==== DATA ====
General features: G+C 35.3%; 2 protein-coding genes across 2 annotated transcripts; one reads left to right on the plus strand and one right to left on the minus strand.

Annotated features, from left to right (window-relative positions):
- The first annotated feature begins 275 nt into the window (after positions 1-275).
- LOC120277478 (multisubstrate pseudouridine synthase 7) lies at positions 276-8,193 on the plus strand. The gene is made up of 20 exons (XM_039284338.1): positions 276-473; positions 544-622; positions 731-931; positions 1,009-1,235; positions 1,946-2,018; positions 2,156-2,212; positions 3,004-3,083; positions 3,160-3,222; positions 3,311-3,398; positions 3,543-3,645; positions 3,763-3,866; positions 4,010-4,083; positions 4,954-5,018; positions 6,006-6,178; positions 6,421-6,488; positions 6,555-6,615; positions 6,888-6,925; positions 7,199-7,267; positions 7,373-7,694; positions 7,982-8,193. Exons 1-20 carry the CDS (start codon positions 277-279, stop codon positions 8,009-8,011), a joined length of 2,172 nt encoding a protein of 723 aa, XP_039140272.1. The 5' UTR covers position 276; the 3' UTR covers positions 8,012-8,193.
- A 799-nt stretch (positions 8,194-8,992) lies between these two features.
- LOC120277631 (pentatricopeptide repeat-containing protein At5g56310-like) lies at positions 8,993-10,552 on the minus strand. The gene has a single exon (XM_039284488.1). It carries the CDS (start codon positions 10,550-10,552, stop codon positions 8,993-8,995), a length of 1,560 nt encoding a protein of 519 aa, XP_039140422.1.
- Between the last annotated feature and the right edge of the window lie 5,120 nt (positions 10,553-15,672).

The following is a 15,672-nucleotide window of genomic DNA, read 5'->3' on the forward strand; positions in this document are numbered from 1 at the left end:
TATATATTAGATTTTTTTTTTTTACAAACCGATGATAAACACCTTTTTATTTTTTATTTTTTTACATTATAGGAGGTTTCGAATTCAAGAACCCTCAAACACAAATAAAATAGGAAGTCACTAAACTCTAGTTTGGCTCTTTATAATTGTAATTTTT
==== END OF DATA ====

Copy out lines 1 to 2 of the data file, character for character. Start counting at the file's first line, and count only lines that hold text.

General features: G+C 35.3%; 2 protein-coding genes across 2 annotated transcripts; one reads left to right on the plus strand and one right to left on the minus strand.

Annotated features, from left to right (window-relative positions):